A slew of designers challenged this notion before now, offering a secluded place in the fashion industry for individuals who had finally found themselves and were the real pioneers of the questioning of gender; from those that didn’t see themselves on either end of the gender binary or those who already subverted and ignored traditional gender norms. Designers such as Rick Owens pioneered a genderless view of Fashion from the early start of his notability. In an interview with Refinery29, Rick emphasis on the misconception that gender expansion started with the millennials. “I don’t understand why this generation thinks they invented gender fluidity. They did it harder, stronger, and louder in the ’70s and 16th-century Japan.” Other designers like Yohji Yamamoto also held gender fluidity as an attachment to their creative process, and continue to do so till this day. 


Celebrity support

It can be argued that the first pioneers or “exhibitors” off gender fluidity and the genderless fashion movement were celebrities- specifically rock and roll, punk, pop and a few of others subverted genders. In more recent times, due to social media, virality and all its derivatives, celebrities, and public figures started supporting the movement by wearing genderless clothes on important international events. One of such new-generation pioneers like Jaden Smith, who wore a skirt for a 2016 Louis Vuitton campaign. He is considered as the spearhead of the movement, but then you’ve had fashion icons like Jared Leto, Ruby Rose, Lady Gaga and the likes always challenging this norm and Tilda Swinton being known to be the queen of androgyny. From trend set by renowned artists, the general public has quickly followed this and recently started to adopt some sort of androgyny to their style. Even mainstream genders have appreciated the step and adapted to genderless Fashion.  We can argue that genderless Fashion has been a celebrity identity mold in the 1900s, especially by musical icons that partially fused their dress sense to be a little bit on the other side, stars like David Bowie, Grace Jones, Elton John are the known pioneers of this, but not in the manner in which it is being distributed as mainstream and societally acceptable opposed to the reverence that it had back in the day.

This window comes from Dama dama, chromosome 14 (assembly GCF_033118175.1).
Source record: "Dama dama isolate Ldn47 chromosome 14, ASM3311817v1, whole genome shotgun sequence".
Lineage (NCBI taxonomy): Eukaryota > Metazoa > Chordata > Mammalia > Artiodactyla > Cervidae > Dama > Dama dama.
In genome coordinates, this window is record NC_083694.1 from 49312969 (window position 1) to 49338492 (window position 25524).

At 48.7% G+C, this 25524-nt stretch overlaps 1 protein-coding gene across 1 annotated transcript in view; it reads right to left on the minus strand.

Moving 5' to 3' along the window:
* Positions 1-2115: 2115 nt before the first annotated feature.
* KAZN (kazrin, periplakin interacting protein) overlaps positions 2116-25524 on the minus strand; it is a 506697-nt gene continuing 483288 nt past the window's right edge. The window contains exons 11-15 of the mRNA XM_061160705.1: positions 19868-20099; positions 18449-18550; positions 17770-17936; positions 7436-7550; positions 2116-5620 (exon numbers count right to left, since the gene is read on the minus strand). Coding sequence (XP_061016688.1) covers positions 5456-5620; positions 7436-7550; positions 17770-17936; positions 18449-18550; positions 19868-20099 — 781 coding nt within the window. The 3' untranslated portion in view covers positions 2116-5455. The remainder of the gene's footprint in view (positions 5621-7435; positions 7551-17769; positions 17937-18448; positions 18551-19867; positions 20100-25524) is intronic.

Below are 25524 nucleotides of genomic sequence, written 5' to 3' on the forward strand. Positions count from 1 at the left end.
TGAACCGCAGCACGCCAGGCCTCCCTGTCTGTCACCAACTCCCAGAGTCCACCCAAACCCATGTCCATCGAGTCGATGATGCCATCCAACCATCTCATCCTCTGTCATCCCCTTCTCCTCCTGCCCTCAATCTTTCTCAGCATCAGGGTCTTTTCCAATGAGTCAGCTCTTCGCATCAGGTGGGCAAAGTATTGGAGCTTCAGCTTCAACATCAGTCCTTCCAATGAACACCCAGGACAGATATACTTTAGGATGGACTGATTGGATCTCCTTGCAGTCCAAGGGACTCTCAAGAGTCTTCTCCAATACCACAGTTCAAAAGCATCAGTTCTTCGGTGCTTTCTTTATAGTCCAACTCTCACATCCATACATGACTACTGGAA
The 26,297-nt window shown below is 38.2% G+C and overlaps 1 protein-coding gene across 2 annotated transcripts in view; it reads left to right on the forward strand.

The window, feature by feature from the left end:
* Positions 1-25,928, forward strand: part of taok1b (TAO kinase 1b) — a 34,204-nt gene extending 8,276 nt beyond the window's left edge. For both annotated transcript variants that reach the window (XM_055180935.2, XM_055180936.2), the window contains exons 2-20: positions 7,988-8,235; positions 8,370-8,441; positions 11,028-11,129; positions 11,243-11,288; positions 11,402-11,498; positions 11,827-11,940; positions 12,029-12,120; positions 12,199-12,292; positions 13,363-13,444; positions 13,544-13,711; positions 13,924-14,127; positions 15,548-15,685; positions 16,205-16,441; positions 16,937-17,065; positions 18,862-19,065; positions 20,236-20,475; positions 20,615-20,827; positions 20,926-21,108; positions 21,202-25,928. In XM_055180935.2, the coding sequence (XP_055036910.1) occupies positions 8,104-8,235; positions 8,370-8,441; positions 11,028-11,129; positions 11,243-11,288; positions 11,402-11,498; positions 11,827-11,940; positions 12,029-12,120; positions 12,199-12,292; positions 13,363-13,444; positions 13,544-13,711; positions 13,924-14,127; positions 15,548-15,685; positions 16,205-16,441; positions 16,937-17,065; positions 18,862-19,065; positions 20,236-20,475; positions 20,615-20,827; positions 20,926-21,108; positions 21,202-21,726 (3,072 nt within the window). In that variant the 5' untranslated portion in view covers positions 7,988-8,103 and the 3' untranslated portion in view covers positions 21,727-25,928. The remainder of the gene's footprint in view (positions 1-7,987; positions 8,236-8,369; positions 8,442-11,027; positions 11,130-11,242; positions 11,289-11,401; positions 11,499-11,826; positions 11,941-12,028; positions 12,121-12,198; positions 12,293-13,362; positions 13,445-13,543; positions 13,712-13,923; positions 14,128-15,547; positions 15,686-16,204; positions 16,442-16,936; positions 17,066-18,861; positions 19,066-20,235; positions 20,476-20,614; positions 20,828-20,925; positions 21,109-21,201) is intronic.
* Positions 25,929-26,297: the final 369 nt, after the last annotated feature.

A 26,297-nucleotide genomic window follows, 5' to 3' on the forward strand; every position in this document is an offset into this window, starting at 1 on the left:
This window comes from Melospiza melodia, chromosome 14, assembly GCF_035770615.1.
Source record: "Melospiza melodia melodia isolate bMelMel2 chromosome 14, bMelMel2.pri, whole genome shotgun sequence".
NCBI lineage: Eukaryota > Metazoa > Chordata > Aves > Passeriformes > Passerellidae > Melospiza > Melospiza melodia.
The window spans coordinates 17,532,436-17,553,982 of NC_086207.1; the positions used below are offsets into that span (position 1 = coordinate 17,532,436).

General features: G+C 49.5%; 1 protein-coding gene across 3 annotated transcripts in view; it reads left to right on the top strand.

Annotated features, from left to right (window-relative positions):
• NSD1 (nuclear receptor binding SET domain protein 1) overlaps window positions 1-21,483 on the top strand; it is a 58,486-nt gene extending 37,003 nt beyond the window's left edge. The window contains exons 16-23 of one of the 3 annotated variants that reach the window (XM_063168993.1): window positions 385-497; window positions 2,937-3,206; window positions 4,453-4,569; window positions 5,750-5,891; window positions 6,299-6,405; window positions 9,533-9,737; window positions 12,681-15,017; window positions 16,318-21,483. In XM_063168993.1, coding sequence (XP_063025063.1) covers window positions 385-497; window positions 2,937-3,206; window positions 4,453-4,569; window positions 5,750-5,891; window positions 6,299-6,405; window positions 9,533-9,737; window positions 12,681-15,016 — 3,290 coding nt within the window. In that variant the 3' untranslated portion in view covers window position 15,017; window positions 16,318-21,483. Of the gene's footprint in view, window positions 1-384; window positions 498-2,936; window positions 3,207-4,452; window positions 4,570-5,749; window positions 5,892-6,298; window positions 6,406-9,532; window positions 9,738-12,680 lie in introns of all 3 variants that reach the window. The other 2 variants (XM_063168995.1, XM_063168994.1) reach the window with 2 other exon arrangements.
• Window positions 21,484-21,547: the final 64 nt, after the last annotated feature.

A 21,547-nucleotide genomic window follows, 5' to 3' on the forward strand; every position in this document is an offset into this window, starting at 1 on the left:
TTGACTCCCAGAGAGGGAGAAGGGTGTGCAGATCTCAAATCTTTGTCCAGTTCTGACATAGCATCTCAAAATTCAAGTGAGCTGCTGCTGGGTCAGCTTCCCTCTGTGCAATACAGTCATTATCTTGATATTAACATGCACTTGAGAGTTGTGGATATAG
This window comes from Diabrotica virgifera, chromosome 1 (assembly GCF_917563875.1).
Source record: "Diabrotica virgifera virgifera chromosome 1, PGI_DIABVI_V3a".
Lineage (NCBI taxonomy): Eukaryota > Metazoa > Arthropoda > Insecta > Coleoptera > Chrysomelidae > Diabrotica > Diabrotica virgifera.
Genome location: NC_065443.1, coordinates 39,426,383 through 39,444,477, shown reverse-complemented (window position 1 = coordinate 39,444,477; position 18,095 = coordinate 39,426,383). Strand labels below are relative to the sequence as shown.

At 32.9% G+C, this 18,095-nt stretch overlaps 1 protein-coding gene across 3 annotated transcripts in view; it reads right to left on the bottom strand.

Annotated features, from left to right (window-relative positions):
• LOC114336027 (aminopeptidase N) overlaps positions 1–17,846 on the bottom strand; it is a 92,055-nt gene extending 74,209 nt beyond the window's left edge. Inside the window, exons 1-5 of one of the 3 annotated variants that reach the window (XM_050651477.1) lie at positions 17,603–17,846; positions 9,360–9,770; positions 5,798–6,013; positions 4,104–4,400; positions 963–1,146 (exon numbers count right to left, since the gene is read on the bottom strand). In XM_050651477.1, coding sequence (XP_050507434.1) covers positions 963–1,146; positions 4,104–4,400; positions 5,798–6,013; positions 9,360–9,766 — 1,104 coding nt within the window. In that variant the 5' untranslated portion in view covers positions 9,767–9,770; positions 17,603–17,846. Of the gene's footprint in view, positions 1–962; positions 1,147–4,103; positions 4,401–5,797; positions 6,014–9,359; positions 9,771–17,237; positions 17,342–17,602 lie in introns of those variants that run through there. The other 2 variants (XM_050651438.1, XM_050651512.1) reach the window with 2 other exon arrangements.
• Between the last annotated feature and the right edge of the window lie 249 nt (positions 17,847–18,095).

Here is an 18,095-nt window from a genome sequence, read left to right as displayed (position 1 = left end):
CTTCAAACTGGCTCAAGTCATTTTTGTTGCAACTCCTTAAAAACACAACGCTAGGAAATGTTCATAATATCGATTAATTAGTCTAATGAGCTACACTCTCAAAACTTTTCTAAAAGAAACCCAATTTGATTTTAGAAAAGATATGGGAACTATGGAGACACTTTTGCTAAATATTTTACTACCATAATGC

Yes, we do agree that gender fluidity and expression started in an era earlier than now, but as a statement, a differentiator, and more glaringly then than now. While having fashion choices that differ from gender norms is seen now as a fashion statement, It was considered a revolt against the social cultures that were more stringent then than now. 

The lighter side

On a general level, you don’t have to worry about tricky questions like “what to wear” or “what to match” your blue denim. We oblige you to wear anything you love, take a chance, hire a stylist :), join in on the movement because really no one but you should care! The world is abandoning the rigidity of gender structures, menswear, womenswear, and gender stereotypes, and we see gender being a thing of the past and people identifying as whatever they deem fit. Wearing a skirt, identifying with your own curated gender or your sexuality shouldn’t dictate how you should be addressed or viewed by society. We are finally able to witness an age when the only opinion that matters is yours and more importantly, your choice. So, wear what you love and live the way you want to, judgment-free zone here!